David, Me, Faith, Elizabeth, Hannah, Mary Grace, Lou, and Alex
The transition from a busy school year to the warm, slightly slower days of summer is always welcome. 

The only thing unwelcome is that sometimes the college student who just came home from school leaves again for his "job."

David spent his summer as a counselor -  playing sports and encouraging young men at Kanakuk Kamp. His time at kamp was a nice break from accounting classes!

Summer also meant lots and lots of hammocking with friends. I wish this had been a thing when I was young. So cool.

Summer also brought July, and July meant we packed up Hannah and Alex's cute little Springfield cottage and moved their stuff to an equally cute (and significantly smaller) garage apartment in Tulsa, OK. It is so OK that they are there, but we miss spur of the moment,  "Hey, we're in Springfield! Want to get together?"  
One last pic in front of the house on Fremont
Mary Grace and Hannah saying good-bye after we moved them to Tulsa.
People mistake these two for each other.

Hannah and Alex have affectionately coined their garage apartment the "treehouse."

Alex is inspiring 4th graders at Chouteau Elementary through Teach for America and Hannah is learning all about the business side of construction at Stava Building Corporation. They live near downtown and are completely adorable.

July also brought a more permanent good-bye. My mom, Violet Marea Petty Vaughan, died on July 13, 2014. I wrote about it here. She has made the final transition to heaven, which means we are transitioning to life without her. Because she lived with us for a couple of years, she had become a part of our daily life - of who we are as a family. How thankful I am that my children really knew their Grandmother and had the opportunity to help care for her. In that same vein, enough cannot be said about the kindness of my Lou to her. He loved her well.

And, she taught him how to make her awesome pound cake! 

Mom loved me well and I'm glad God put us together on this earth.
Mother's Day 2014
She was still beautiful at 88 years old!
When the family was all in for Mom's funeral, the Harris boys joined their dad in his favorite pastime. I love pictures of my three favorite men.

Luke, Lou, David
My siblings were also here for the funeral. How glad I am for this one picture we took that day.

Keith, Hugh Jr, Andy
Kathy and me
We didn't know it at the time, but it would be the last picture of all 5 of us. My oldest brother, Hugh Wynn Vaughan, Jr., died on August 6 - a few short weeks after my mom. One friend wrote, "Grief has followed grief for you right now. We will pray for you and for all who loved your brother."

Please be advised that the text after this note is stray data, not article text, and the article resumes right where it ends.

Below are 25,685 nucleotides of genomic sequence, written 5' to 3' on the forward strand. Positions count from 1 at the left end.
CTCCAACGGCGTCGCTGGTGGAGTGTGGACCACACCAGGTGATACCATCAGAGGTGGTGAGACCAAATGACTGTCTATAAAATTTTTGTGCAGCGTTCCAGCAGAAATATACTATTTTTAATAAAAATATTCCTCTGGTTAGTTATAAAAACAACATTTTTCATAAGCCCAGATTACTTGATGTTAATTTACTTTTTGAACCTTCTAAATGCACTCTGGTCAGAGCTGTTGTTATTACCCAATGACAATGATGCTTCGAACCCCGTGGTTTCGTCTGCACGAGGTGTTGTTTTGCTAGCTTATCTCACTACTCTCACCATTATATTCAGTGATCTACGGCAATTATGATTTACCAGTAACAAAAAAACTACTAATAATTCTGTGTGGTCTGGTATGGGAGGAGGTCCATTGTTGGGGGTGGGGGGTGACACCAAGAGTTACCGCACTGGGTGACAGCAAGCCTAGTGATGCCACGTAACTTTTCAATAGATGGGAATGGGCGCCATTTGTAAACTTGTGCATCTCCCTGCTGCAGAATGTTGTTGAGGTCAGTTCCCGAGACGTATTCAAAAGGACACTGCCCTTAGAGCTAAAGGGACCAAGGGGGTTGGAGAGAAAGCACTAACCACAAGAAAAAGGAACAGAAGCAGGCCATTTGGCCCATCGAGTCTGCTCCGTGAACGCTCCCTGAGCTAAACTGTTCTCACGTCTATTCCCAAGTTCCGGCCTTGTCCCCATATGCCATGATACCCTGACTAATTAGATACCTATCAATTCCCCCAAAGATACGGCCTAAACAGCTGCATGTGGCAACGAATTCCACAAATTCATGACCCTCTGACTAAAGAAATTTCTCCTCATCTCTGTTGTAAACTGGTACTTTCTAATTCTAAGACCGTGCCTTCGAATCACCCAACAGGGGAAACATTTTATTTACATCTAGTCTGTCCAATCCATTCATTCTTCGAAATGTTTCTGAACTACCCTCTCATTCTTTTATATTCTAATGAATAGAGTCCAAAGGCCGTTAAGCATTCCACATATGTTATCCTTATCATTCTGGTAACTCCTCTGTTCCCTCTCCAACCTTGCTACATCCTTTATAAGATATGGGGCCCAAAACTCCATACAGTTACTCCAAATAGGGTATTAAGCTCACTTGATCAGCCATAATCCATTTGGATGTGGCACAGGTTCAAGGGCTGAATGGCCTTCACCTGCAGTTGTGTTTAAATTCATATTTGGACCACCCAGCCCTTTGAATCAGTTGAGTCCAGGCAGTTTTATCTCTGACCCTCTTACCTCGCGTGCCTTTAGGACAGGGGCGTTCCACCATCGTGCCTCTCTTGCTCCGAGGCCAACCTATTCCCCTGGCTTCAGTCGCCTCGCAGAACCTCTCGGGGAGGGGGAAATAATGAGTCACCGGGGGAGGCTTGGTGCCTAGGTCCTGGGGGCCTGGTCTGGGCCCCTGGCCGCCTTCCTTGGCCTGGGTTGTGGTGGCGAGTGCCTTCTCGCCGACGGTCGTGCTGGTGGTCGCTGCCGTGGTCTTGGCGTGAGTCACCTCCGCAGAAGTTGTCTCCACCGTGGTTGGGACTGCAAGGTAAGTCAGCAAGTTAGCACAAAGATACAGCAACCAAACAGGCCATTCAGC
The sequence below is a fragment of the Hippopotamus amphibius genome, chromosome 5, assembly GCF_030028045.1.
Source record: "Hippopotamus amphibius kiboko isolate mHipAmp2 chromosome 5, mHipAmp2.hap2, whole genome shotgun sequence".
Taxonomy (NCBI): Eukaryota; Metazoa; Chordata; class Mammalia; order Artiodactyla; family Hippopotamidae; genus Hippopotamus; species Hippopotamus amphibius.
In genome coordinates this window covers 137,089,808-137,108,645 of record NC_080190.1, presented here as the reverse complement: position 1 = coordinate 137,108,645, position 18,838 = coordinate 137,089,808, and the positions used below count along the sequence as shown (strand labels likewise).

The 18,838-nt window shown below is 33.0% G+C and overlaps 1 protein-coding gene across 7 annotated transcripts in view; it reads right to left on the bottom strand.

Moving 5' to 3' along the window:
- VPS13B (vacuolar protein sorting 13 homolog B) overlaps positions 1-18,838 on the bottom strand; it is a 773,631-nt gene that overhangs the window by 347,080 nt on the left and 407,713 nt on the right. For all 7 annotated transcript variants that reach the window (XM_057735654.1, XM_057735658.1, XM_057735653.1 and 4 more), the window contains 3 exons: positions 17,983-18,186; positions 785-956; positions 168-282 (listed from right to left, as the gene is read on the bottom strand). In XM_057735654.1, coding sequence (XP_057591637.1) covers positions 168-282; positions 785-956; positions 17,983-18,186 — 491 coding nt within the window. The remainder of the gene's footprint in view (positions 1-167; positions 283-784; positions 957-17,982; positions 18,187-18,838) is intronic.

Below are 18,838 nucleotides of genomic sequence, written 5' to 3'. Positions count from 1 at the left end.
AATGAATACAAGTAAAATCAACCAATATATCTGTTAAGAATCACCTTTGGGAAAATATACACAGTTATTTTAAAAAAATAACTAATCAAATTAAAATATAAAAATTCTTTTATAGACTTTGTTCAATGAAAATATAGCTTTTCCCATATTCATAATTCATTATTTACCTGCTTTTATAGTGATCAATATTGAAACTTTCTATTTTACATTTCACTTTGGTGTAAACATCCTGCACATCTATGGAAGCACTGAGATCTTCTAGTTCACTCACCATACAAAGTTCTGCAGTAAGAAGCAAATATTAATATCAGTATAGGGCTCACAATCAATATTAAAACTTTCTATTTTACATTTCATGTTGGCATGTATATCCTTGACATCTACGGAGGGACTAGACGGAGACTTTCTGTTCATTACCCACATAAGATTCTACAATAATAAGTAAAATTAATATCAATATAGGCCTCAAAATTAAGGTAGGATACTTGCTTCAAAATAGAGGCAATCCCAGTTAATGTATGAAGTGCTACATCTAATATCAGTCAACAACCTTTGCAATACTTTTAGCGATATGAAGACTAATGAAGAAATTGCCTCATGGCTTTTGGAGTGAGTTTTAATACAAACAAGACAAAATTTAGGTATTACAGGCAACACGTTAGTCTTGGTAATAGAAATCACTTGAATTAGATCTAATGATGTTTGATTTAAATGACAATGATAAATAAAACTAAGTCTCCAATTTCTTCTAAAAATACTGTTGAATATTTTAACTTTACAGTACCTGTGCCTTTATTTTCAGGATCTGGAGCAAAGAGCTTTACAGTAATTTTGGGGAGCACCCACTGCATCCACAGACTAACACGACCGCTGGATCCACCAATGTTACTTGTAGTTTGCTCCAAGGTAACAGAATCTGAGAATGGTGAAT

We felt those prayers. God was faithful in those deep, dark waters.

Summer ended with 3 of us participating in their first triathlon.

I was not one of the 3;). I made a great fan, though, and we loved the atmosphere and heart of such a physically challenging event.

David tackled it as an individual, and Lou and Faith snagged our friend, and D1 swimmer, Emma, to compete as Team Elf. (Emma - swim, Lou - bike, Faith - run). They all did us proud.

Fall came, and so did the mass exodus.

David and Elizabeth headed to Fayetteville to call the Hogs and study a little.

Faith moved her stuff into the dorm at SBU.

Now the only ones who made noise around here on a daily basis were me, Lou, and Mary Grace. Mostly Mary Grace. She and I were actually pretty chummy until that fateful day at the end of September, when the state of Missouri awarded her that most coveted of all official documents - her driver's license.

Everybody has driven their Papa Hugh's 1987 Dodge Dakota.

In between driving all the places a sophomore in high school needs to go, Mary Grace managed to hit the tennis ball around.

And her Dad enjoyed watching her (me too:)

Our Cali kid is still auditioning and writing and working in LA. We are always glad to FaceTime or message that boy. Did you know California is a really long way away?

We were super glad he was home for the holidays.

Everybody was home for the holidays, so the noise was back...and welcome. It's a good thing to really like your adult children. They are all so different...and interesting. They make me think. They make me pray. They make me smile.

We are far from perfect and have our tense moments just like every family, but we have good, deep history - and that is a good, deep gift from God.

Thanks for scrolling through. As we all transition from 2014 to 2015, know that the Harrises send an old Irish blessing your way.
Sampler my Mom made

God's blessings to you and yours.